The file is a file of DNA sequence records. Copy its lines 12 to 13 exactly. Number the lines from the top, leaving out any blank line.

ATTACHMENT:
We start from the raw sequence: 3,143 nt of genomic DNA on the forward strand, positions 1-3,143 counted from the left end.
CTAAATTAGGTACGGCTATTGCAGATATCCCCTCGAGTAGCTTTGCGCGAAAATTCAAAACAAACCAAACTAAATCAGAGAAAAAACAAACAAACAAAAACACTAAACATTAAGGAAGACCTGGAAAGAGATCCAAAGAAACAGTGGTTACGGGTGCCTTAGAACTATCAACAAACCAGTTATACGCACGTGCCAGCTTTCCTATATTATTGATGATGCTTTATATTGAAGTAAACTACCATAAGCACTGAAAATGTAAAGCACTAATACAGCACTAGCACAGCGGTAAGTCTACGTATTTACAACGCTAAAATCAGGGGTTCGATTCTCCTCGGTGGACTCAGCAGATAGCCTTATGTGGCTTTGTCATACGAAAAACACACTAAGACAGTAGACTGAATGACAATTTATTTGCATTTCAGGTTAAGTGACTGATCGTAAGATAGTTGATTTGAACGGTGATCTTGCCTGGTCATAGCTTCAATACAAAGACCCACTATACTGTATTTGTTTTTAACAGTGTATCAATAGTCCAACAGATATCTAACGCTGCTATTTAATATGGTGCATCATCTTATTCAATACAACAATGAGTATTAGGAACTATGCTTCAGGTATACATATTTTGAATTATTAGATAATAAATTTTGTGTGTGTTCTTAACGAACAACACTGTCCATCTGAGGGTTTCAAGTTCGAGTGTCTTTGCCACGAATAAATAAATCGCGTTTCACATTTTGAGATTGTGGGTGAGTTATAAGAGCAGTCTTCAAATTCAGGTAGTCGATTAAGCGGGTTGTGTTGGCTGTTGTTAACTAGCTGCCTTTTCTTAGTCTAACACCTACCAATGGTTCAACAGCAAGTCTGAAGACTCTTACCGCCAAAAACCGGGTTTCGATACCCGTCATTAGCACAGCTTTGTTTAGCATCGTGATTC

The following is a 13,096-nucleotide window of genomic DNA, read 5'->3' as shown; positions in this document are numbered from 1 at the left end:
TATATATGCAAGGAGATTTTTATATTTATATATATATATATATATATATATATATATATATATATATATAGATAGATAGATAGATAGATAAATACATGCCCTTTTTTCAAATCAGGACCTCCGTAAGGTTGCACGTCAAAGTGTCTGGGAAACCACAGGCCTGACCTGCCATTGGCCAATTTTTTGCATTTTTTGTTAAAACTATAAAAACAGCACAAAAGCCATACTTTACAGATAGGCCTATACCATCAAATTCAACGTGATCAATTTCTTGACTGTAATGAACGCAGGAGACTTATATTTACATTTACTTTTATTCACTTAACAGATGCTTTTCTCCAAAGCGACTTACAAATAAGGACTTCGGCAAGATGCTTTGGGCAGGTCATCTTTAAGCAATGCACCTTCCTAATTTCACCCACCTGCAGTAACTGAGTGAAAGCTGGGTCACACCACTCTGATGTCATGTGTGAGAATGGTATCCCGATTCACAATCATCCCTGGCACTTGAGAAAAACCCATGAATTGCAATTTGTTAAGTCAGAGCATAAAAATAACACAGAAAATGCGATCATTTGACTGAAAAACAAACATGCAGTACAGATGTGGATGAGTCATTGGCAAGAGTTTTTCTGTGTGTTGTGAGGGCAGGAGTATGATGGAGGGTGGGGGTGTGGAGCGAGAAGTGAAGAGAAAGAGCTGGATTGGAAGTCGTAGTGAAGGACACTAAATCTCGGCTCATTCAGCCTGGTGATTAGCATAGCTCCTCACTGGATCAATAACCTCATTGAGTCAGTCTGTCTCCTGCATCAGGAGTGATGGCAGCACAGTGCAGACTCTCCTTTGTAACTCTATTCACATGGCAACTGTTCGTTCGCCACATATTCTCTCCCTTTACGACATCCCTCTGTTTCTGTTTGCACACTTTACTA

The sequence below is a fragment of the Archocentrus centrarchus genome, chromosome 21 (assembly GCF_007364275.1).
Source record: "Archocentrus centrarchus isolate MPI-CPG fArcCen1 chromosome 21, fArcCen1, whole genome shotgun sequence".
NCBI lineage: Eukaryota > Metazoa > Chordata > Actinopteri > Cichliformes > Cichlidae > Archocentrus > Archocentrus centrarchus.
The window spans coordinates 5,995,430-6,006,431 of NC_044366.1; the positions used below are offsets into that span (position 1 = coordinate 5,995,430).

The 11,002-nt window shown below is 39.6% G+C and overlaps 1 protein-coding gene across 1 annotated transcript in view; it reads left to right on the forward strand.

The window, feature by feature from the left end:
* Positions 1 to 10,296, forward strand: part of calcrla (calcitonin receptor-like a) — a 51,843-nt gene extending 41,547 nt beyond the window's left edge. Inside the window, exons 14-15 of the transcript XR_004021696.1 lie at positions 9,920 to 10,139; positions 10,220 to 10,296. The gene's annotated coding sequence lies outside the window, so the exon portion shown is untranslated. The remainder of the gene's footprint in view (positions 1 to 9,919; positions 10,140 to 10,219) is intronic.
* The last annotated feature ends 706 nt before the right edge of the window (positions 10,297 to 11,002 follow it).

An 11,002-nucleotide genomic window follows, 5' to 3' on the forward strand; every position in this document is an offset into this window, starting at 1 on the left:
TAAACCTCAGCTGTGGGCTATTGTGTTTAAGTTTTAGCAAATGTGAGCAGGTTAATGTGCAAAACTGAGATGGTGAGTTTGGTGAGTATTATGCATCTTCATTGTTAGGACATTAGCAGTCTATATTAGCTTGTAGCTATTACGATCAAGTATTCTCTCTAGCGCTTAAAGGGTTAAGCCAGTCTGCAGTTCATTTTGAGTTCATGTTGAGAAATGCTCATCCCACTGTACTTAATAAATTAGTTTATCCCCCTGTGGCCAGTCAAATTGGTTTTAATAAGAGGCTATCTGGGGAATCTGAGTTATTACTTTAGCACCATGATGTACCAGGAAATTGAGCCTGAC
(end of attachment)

* The last annotated feature ends 706 nt before the right edge of the window (positions 10,297 to 11,002 follow it).

An 11,002-nucleotide genomic window follows, 5' to 3' on the forward strand; every position in this document is an offset into this window, starting at 1 on the left: